The measured and simulated return losses are presented in Figure 8, with a good agreement between both results within the whole frequency range studied. As observed, for VSWR <2 () two frequency bands are obtained. This dual behaviour instead of a wide-band feature is due to the electric coupling between dipoles and is typical in these log-periodic antennas when the number of dipoles increases [13]. The central frequency of the first frequency band is 1.34 GHz (measured results) with a bandwidth of 430 MHz. The second frequency band is centred at 2.14 GHz and the bandwidth is around 1 GHz.

612170.fig.008
Figure 8: Simulated and measured return losses of the log-periodic antenna.

In Figure 9, we present the measured and simulated radiation patterns of the antenna at the central frequency of the two bands and for the principal planes. A slightly directive behaviour is observed, especially at the second frequency band, with the maximum of radiation towards the feed point. The measured gain was 4.8 dBi for the central frequency of the first band and around 0 dBi for 2.2 GHz.

fig9
Figure 9: Simulated and measured radiation patterns of the log-periodic antenna.

Finally, the electric field distribution component in the middle point of the dielectric substrate is calculated from the time domain electric and magnetic fields. The results for the central frequency of both frequency bands of the log-periodic antenna are presented in Figure 10. The estimated antenna efficiency was about 90% for the low-frequency band and about 83% for the high-frequency band.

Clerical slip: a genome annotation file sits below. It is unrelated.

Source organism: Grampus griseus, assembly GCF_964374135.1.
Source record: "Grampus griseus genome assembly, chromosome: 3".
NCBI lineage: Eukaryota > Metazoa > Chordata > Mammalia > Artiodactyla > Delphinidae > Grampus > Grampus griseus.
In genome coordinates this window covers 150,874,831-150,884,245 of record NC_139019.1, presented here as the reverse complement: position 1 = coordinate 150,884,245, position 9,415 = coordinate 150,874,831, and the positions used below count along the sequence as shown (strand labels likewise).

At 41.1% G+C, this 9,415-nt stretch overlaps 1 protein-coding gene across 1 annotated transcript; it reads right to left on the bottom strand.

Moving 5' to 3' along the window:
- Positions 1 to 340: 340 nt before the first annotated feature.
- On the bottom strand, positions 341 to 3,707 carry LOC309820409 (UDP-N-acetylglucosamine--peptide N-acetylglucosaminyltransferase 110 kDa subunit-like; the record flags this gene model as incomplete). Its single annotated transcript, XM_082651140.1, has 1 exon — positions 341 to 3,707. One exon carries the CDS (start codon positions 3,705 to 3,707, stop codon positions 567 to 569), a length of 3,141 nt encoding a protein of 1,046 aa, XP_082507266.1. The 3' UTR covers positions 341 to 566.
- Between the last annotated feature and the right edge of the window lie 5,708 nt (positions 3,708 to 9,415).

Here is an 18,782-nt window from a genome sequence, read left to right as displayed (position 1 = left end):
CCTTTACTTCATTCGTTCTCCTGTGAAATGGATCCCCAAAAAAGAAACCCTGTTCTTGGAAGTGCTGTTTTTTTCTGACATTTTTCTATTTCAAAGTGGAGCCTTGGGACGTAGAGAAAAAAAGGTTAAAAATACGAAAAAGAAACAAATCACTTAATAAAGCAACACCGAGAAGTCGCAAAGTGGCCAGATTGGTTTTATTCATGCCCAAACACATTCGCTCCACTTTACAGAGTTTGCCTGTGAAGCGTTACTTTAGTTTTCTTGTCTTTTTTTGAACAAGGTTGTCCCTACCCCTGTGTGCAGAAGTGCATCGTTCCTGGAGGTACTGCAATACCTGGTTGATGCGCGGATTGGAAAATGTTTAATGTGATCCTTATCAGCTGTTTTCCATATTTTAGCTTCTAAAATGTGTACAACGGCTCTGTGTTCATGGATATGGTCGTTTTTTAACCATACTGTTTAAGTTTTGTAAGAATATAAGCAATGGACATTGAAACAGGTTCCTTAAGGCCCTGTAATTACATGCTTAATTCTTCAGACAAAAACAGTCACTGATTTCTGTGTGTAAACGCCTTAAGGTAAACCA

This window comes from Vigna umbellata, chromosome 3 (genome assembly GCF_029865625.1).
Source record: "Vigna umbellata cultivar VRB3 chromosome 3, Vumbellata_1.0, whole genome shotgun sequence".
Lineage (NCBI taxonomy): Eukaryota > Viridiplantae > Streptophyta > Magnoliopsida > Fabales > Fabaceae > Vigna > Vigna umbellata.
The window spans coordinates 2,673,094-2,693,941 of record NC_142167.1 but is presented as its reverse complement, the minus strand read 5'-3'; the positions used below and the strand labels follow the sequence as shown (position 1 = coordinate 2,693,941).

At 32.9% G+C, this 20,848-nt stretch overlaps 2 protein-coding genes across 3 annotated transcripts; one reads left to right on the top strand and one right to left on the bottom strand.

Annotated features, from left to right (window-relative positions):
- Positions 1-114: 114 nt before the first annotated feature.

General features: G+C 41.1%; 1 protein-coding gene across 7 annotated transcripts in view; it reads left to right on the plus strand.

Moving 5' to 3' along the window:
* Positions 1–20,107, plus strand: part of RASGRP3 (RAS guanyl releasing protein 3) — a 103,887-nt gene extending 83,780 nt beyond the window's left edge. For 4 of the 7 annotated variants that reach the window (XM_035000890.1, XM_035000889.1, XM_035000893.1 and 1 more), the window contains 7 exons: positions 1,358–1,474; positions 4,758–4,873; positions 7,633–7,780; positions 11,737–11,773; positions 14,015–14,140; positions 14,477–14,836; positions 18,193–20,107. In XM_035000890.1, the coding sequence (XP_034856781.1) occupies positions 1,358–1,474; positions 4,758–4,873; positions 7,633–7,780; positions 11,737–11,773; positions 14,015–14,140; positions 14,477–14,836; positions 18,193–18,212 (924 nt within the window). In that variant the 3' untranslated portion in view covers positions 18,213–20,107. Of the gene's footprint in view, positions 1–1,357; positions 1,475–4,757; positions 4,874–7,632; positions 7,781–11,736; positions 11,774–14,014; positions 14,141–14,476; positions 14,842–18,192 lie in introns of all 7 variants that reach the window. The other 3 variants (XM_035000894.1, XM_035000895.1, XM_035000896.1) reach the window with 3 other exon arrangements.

fig10
Figure 10: Field distribution of the log-periodic antenna.

3. Conclusions

Microstrip printed technology can be used for the design of good performing antennas for frequencies below 2.45 GHz. Due to the lesser losses at lower frequencies, low cost substrates can be considered. In addition, for dipole based designs, the electromagnetic field mainly travels through the air. This fact helps to have good efficiencies and acceptable overall antenna sizes. This way, antennas for the proposed purposes can be fabricated in a DIN A4 standard sheet of common printed circuit board (PCB) such as FR4. Successful designs have been demonstrated for a Yagi-like antenna for wireless sensor network deployment (ISM band at 868 MHz) and a log-periodic dipole printed antenna for wide band applications. The efficiency in all cases was around 90%, keeping good electrical () and radiation parameters.